What is a Data Retention Policy? (And 3 Quick Steps to Create One)


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Thursday, August 20, 2020

Since the introduction of GDPR, data protection policies have become an essential aspect of doing business around the world. Here’s how to easily create one.

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What is a Data Retention Policy? (And 3 Quick Steps to Create One)

Any business dealing with the EU needs to comply with the General Data Protection Regulation (GDPR), which details the steps you must take to safeguard and secure customer data. Since then, the business landscape has completely changed to match this standard.

Even companies with no interest in dealing with the EU have been impacted by similar laws, like the California Consumer Privacy Act (CCPA), that have sprung up in GDPR’s wake. GDPR alone has affected companies around the world, with large US firms collectively spending $7.8 billion preparing for it, compared to just $1.1 billion spent by large UK companies.

So, what does this mean for companies? It means that a necessity of modern business is the data retention policy. Even firms not affected by GDPR or similar legislation can benefit from one, as it’ll protect against data breaches that can be costly and dangerous for customers.

What is a data retention policy?

According to Harper James Solicitors, a data retention policy “specifies how you manage the data you hold”. The aim is to avoid a situation where a company is hanging on to years - or even decades - worth of consumer records for no reason, simply because the cost of holding that data is close to zero.

While GDPR has certainly been portrayed as incredibly strict, many organizations see it as fairly lenient. For example, a business doesn’t have to abide by any set timeframes or deadlines for retaining data: it can be held indefinitely as long as the organization can justify doing so.

That means a data retention policy needs to set out:

  • Details of what data will be kept
  • Criteria for keeping it
  • Duration before it will be dealt with
  • Individuals responsible for every stage in the process and each category of data

While compliance with regulations is an important reason to put a data retention policy in place, many organizations find there are benefits of being more stringent than necessary. Mark Keppler, senior director of information security at IS Partners, emphasizes that a data retention policy allows businesses to create and save more storage space, as well as remove outdated and duplicated data that makes it harder to find relevant information.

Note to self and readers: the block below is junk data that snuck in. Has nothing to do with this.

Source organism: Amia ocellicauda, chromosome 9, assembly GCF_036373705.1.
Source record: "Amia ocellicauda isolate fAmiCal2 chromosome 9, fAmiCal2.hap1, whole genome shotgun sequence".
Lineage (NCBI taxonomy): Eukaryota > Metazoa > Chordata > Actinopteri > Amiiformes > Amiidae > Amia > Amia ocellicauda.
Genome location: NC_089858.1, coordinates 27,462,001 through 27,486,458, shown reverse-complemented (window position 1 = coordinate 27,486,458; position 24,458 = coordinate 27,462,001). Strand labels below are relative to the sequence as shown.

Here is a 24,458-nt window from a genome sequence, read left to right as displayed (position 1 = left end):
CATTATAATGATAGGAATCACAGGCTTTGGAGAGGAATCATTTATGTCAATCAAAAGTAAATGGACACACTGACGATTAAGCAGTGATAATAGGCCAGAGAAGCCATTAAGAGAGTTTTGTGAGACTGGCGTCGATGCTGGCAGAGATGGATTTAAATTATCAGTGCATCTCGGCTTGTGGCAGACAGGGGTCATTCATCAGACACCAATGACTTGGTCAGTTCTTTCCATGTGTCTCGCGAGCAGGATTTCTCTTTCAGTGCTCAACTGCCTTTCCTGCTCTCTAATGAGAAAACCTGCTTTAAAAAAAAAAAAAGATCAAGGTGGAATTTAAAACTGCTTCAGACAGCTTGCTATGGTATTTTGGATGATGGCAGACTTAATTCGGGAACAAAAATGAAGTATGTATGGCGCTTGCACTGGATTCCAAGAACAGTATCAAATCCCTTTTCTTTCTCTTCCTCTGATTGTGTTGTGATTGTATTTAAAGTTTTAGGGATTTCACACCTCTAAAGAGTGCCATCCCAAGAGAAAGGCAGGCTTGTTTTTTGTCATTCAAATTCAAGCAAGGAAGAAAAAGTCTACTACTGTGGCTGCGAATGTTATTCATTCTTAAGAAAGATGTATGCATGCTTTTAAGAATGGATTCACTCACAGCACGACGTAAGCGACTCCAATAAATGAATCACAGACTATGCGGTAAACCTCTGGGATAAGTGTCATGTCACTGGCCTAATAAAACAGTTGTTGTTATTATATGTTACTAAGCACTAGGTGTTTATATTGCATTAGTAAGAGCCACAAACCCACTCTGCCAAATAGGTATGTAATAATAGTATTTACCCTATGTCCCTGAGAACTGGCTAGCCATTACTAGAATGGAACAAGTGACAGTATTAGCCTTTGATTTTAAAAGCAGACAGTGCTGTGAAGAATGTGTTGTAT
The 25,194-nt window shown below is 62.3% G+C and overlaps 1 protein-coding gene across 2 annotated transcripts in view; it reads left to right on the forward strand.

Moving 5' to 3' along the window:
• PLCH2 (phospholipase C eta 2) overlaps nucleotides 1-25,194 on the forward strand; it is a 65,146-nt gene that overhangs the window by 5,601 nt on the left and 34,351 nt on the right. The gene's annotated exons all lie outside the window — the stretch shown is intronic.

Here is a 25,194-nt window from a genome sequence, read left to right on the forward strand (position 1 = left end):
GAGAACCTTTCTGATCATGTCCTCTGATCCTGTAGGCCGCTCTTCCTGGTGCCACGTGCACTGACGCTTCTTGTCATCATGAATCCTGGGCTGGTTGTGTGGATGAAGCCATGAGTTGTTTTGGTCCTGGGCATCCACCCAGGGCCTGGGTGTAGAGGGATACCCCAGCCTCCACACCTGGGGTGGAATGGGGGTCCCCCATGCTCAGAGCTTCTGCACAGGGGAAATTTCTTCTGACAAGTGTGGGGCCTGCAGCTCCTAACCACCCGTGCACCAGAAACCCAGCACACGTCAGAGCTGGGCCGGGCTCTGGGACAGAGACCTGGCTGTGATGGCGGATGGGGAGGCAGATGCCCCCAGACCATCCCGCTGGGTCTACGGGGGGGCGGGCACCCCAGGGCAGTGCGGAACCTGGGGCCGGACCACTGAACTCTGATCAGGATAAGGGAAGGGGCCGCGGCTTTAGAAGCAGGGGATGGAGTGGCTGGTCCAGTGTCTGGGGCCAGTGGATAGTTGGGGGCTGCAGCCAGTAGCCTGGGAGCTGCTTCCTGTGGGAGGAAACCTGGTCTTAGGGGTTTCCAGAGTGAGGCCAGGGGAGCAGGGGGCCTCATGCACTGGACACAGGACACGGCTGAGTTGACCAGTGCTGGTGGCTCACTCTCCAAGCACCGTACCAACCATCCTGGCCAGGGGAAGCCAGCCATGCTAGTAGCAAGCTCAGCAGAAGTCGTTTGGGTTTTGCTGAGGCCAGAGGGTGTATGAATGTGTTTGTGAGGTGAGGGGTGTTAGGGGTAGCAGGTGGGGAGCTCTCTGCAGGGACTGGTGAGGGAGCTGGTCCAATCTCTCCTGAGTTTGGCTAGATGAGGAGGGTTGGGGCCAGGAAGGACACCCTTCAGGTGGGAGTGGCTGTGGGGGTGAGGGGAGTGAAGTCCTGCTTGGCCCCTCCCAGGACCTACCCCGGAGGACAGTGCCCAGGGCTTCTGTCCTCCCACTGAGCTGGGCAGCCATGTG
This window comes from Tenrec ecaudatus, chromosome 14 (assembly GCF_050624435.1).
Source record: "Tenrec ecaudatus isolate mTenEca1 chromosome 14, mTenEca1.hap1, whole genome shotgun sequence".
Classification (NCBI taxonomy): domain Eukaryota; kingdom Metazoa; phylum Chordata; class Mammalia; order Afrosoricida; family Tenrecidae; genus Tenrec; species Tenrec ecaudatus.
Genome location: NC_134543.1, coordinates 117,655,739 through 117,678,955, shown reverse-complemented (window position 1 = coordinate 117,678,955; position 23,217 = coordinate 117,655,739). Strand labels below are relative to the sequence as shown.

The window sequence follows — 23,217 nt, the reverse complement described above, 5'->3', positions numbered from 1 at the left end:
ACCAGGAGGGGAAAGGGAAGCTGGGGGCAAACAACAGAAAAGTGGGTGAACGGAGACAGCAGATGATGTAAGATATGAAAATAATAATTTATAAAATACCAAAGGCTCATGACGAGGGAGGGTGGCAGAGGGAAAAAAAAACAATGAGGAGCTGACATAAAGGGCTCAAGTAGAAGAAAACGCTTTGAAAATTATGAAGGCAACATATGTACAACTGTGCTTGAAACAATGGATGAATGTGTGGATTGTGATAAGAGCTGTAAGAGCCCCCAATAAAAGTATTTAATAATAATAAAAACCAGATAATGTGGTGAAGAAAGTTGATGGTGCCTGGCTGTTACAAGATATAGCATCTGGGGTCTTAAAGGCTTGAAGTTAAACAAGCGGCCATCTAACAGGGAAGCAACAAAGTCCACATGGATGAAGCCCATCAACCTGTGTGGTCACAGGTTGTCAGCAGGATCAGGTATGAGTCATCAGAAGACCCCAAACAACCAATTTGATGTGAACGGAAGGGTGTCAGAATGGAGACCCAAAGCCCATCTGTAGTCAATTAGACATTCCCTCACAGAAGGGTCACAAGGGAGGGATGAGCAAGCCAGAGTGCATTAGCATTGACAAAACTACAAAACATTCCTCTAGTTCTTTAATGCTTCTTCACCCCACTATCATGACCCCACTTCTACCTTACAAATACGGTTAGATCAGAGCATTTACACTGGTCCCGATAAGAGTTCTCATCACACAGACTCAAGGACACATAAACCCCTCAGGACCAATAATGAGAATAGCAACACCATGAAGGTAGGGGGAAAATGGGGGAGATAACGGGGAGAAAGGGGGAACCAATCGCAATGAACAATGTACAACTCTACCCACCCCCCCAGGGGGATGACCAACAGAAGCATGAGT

Understanding what data is held

To create an effective data retention policy, the first step is to identify what personal data you’re currently holding. This can require an extensive audit. The exact definition of personal data will vary depending on the regulations a business is attempting to comply with, but in general it’ll include anything that can identify an individual.

This is more complicated than it might seem because it all depends on context. A name doesn’t necessarily count on its own; plenty of individuals can share the same name. However, if it’s combined with an address, telephone number, email address or even something as simple as their job title or the organization they work for, it’ll be more likely it can be used to identify them.

Determining which regulations apply

Every organization will be subject to different standards and regulations, depending on its industry, its location, the type of business it conducts and more. Writing an effective data retention policy means understanding which regulations apply, and combining them to understand how data needs to be treated.

For example, in addition to GDPR, businesses that process payments need to abide by the Payment Card Industry Data Security Standard (PCI DSS), while US government agencies must abide by the Freedom of Information Act. Cross-referencing these regulations is the only way to ensure a data retention policy is fully compliant.

Writing an effective data retention policy

To create a useful data retention policy, it’s essential to involve a team consisting of those members of an organization that’ll be affected. Anyone dealing with data might have an important perspective on what information can safely be deleted and what needs to be retained.

Several decisions then need to be made. How long will each tranche of data be stored for? What will happen once that retention period is up? Most organizations choose between deleting the data or anonymizing it, which entails ensuring details can’t be tied to an individual. For example, this can involve storing a name and email address separately with no way to match one to the other.

Finally, the most important aspect of an effective data retention policy is making sure all staff members are aware of it. Training is crucial to ensure everyone abides by the rules set out in the policy, thus ensuring the business remains compliant.

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